December 2015 Brief: Volume 22, Number 35
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Tax Issues on the Ballot Around the U.S.
by Amy K. Frantz
In the November 3, 2015, election, voters in a few states were able to consider tax-related measures on the ballot. For supporters of lower taxes and limited government the results were somewhat mixed.
In Washington State voters approved I-1366, an initiative statute, to reduce that state’s sales tax from 6.5 percent to 5.5 percent unless the Legislature places an amendment on a future ballot to require a two-thirds approval by the Legislature to increase taxes. In Washington only the Legislature can place a measure on the ballot to amend the state’s Constitution; citizens can only petition to place statutes on the ballot. Several times in the past voters have approved the two-thirds supermajority vote requirement as a statute, however, each time the Legislature has simply repealed the statute and gone ahead and raised taxes with a simple majority vote. Citizen supporters decided to try a different method to make the two-thirds supermajority vote requirement binding on the Legislature with I-1366; however, it is certain that this measure will be tied up in court challenges for some time.
Washington voters also considered four Advisory Votes, in which the Legislature asks voters to advise whether some recent tax hikes should be maintained or repealed. Voters recommended maintaining a tax on crude oil or petroleum products transported by railroad and a medical marijuana sales tax, but supported the repeal of additional taxes on motor vehicles and special fuels by a vote of 65 percent. These Advisory Votes are non-binding, so it is unlikely, given its history of ignoring citizen votes on taxes, that the Legislature will actually repeal the fuel tax increase.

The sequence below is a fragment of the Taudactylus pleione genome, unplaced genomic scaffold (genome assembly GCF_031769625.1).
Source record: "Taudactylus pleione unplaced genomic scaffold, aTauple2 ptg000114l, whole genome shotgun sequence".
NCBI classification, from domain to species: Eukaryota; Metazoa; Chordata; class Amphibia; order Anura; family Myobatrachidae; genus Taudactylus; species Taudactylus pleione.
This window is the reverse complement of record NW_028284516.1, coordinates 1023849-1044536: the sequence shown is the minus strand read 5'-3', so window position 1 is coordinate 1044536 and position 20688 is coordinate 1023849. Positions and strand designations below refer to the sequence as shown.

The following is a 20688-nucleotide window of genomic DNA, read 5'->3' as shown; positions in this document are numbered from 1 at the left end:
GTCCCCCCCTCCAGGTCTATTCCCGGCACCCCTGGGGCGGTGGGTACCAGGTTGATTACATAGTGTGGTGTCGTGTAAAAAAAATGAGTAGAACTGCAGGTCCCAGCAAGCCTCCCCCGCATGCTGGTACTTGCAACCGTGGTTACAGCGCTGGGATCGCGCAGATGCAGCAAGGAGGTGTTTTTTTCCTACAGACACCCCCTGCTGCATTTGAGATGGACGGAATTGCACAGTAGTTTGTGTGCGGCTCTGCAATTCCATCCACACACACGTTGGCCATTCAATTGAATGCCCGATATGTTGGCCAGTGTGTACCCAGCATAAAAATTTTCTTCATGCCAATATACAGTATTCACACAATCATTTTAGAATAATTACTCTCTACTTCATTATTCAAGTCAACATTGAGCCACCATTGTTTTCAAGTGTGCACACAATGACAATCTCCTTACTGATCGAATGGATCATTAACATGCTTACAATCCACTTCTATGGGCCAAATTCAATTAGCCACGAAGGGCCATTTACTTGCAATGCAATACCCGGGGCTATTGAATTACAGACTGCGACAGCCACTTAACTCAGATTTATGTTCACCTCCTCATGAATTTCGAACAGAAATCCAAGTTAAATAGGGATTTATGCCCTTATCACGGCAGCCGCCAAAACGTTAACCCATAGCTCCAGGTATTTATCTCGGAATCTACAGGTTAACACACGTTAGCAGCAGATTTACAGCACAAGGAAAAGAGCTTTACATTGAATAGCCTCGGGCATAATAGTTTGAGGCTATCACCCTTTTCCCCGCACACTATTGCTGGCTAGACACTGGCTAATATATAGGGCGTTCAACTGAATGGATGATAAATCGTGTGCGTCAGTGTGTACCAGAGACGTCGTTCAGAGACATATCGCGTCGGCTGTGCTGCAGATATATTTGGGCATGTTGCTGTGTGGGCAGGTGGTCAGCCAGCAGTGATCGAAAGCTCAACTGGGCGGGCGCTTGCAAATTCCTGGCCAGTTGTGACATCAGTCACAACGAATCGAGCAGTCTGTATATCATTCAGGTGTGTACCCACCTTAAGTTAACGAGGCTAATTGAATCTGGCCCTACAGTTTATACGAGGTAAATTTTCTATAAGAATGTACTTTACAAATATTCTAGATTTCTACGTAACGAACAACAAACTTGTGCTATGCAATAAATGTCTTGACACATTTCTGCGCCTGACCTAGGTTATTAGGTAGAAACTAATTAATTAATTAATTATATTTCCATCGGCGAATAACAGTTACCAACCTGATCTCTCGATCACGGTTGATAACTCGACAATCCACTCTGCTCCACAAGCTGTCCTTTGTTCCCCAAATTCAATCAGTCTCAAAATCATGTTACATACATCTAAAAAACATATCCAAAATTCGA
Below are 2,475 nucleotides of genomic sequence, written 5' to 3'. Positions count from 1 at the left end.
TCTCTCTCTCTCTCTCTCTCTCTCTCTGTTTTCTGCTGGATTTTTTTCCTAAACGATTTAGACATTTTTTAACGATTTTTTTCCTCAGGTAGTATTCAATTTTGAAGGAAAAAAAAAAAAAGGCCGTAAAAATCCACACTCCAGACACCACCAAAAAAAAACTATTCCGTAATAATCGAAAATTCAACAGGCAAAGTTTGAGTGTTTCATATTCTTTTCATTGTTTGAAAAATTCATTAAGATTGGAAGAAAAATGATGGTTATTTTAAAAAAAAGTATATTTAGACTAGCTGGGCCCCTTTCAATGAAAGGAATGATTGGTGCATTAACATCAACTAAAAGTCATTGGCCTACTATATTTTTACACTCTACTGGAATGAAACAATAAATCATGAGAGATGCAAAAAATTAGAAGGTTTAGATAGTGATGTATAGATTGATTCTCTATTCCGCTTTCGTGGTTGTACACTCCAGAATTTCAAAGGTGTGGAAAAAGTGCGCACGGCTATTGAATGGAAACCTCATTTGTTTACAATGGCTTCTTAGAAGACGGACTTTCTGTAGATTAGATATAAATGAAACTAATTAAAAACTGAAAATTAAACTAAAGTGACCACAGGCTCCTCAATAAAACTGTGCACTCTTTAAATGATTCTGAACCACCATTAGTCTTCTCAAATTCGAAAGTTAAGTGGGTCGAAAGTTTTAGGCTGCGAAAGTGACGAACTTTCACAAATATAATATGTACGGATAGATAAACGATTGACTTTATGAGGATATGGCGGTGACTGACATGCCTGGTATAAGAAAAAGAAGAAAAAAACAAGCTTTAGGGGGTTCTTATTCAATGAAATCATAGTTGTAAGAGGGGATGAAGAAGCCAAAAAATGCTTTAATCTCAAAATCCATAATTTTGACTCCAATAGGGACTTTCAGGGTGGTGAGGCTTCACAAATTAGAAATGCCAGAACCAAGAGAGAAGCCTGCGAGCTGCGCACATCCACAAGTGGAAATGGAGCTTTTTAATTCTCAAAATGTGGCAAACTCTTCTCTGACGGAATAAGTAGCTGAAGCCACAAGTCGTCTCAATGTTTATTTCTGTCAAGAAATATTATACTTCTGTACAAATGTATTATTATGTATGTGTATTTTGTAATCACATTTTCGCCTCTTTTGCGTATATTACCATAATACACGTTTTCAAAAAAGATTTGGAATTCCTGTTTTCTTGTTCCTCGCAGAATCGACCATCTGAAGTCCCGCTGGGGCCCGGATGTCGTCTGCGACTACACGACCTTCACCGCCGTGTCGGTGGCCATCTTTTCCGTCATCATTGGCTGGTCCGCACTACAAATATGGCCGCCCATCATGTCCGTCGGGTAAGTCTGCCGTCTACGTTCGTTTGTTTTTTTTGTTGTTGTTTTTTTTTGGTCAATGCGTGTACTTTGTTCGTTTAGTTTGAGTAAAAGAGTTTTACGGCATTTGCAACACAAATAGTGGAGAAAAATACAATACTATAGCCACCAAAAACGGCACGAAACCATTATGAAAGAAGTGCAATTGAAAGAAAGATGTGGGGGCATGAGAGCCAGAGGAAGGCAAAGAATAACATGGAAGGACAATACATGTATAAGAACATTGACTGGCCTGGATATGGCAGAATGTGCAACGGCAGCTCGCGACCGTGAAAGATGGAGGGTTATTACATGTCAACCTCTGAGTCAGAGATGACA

In Ohio, the main issue on the ballot was the legalization of marijuana, which was rejected by voters, in part perhaps because the measure also granted a monopoly right to supply the drug to owners of specific parcels of land. A companion measure was placed on the ballot that would prohibit initiatives that grant monopolies to specific individuals or organizations, which was approved by voters. However there is some controversy with this initiative and the impact it may have in the future on other tax issues on the ballot.
The Editorial Board of the Cincinnati Enquirer shared its concerns when it recommended a no vote on Issue 2, the measure prohibiting the granting of monopolies:
Colorado voters approved Proposition BB to allow the state to spend the $66 million in tax revenue raised from the sale of recreational marijuana. The Council on State Taxation reports:
Finally, in Texas, voters overwhelmingly approved measures to amend the Texas Constitution to increase the exemption from public school property taxes, increase the tax exemption for the surviving spouse of a disabled veteran, and to dedicate some sales and car tax revenue to fund road projects. Each of these measures was approved with more than 80 percent support.
These were just a few of the ballot measures considered by voters in several states around the United States in November. Taxpayers will benefit from some of these measures, while other measures will have an adverse impact on the taxpaying citizens in those states.
Amy K. Frantz is Vice President with Public Interest Institute, Mount Pleasant, Iowa. Contact her at Public.Interest.Institute@LimitedGovernment.org.
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